I found this photograph while cleaning out Dad’s office after his death last fall. The caption on the back, in my mother’s hand, reads, “Dave and Web, Galesburg, December 1951.” Which makes this my first Christmas. We must have been visiting Dad’s sister Roz and her family in Illinois. It’s not exactly St. Joseph and the Baby Jesus. I look like I’m in the presence of Jesus, or maybe Darth Vader. In any case, it is very dear to me.
Now that he’s gone, I understand better that Dad was the single most influential figure in my life, especially in my spiritual life as a Catholic. This is odd, first of all, because Dad was not a Catholic.
There was a time when I thought he was too tough on us kids. (I am the oldest of six, so I had more encounters with Dad the Disciplinarian than any of my siblings.) There was a time, somewhat later, when I thought he was a jerk. (But then I was nineteen.) Looking at him now through the lens of my own fatherhood—and my own Catholicism—I understand what an extraordinary debt I owe him.
Dad largely espoused Catholic social teaching without being himself a Catholic. He sat me down at age nine or ten and talked to me about the evils of masturbation and the virtue of remaining a virgin until marriage, and I always understood that he had practiced what he preached, even when I didn’t. If nothing else, and he had his faults, my father was a straight arrow. A few years later, when I was ready, I suppose, he sat me down again and spoke sensitively but firmly about homosexuality. I know that my father fell head over heels in love with my mother and never let himself fall out. It is impossible for me to imagine him being unfaithful to her. Six months before he died he told me in confidence that Mom had been a perfect mate for him. He had no regrets, he said; there was not one thing he would change about her.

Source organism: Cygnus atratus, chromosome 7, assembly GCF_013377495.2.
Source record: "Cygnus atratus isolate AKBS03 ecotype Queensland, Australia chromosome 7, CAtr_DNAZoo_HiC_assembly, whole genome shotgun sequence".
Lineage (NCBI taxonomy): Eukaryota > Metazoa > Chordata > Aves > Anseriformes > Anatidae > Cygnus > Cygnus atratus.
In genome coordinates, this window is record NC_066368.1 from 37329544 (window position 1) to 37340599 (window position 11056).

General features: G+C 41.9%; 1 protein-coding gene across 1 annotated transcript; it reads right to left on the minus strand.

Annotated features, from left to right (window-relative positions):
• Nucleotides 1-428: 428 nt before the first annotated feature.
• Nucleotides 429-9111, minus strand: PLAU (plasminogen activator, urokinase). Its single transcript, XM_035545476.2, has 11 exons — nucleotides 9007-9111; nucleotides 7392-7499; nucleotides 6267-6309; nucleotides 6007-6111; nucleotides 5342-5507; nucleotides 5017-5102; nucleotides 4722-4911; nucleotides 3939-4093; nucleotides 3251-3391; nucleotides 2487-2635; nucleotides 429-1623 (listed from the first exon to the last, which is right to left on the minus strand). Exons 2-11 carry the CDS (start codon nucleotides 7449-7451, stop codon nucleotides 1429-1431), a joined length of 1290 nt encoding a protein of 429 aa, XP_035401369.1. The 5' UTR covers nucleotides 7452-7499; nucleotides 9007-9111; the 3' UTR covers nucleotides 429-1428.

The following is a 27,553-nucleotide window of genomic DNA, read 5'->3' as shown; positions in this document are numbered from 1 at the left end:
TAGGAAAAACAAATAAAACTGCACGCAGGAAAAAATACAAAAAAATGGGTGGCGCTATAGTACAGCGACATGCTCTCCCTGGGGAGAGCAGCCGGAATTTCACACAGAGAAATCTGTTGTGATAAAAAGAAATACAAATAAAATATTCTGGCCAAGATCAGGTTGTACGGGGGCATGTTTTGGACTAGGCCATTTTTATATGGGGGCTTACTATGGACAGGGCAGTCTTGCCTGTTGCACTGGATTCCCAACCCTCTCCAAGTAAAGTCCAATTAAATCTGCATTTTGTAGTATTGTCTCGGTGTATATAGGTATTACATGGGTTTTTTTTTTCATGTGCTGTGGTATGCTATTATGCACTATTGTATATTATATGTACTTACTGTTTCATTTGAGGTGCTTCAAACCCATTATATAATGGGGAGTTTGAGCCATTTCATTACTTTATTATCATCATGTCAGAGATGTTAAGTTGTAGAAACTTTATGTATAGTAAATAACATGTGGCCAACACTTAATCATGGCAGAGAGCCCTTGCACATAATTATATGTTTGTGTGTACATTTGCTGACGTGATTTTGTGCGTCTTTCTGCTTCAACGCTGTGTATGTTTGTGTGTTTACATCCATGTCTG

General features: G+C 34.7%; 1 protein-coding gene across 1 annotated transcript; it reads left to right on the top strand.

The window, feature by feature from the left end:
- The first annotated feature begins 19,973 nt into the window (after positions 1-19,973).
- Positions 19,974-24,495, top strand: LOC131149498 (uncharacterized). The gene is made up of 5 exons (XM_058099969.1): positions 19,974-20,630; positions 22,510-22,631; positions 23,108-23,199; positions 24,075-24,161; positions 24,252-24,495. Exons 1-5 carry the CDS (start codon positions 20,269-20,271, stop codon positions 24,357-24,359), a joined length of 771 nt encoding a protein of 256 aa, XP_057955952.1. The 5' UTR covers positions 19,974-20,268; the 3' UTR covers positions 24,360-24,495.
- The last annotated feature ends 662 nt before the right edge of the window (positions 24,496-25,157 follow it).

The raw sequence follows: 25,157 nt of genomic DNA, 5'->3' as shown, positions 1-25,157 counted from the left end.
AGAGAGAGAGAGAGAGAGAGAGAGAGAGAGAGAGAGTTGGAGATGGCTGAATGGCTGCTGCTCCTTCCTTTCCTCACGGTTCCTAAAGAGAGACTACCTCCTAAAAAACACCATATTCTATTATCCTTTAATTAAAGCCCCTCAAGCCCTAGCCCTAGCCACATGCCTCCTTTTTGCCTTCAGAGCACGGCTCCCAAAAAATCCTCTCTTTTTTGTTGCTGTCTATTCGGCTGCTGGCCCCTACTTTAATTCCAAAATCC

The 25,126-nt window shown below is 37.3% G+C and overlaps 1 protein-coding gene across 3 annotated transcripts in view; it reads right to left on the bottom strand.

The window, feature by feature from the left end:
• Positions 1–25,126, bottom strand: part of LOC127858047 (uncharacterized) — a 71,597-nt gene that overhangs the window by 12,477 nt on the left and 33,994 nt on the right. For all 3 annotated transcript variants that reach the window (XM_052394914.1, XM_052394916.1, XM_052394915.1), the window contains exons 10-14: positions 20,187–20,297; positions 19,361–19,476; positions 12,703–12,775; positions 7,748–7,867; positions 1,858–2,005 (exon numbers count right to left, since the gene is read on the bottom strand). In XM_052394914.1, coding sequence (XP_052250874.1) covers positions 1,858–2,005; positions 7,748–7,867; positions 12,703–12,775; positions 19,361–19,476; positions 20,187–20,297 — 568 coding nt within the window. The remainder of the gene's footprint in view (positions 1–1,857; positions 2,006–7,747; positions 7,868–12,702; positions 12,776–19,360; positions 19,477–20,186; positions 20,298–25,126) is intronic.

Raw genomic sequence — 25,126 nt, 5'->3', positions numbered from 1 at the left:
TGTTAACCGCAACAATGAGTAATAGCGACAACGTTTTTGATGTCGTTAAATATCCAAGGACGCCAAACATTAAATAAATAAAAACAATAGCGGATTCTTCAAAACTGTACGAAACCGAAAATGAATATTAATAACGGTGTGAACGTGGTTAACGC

Although neither of my parents was Catholic, they lived a committed “Catholic-style” marriage. I don’t know the intimate details, but the fact is, they had six children. My wife Katie’s parents, who were Catholic, had “only” seven. I know that my youngest sibling was a surprise, and my parents made room for her too. My parents were “open to life.” Mom loves telling the story about a Catholic lady friend who told her, “Nan, you’re not Catholic, you’re just careless.” Maybe Mom and Dad were more Catholic than her friend supposed.
A word about Mom: She was a huge influence too, and a positive one. I am most grateful for Mom’s influence in a more worldly realm that is very important to me, the realm of culture, of books, of art, and of theatre. Arguably, I would not be writing this blog without Mom’s influence. This blog is about Catholicism, however, and this post about Dad.
Dad took his paternal duties seriously—not just playing sports with us in the yard and attending our plays and games and Christmas sings, but especially teaching us good habits, like turning off the light when we left a room and not going outside in our stocking feet, like putting things away in an orderly fashion and putting up the toilet seat when we (boys) had to pee. He taught me to shake hands firmly and to look the other person in the eye. He taught me to shave. I used to love sitting on the edge of the bathtub and watching him shave—meticulously, first with downward strokes, then with upward. He had a thick beard. More important than shaving, though, was cleaning the sink meticulously after you were done. I can still see Dad’s hairy hands with those knobby knuckles scooping the water from the faucet and rinsing every last whisker down the drain, as he explained his technique. When the time came for me to drive, he taught me to be a good, safe driver in an extraordinarily detailed fashion. His method, boiled down, was, Even if no one’s driving with you, drive as if your passenger were the most important person in the world, and make the ride safe, secure, and enjoyable for her.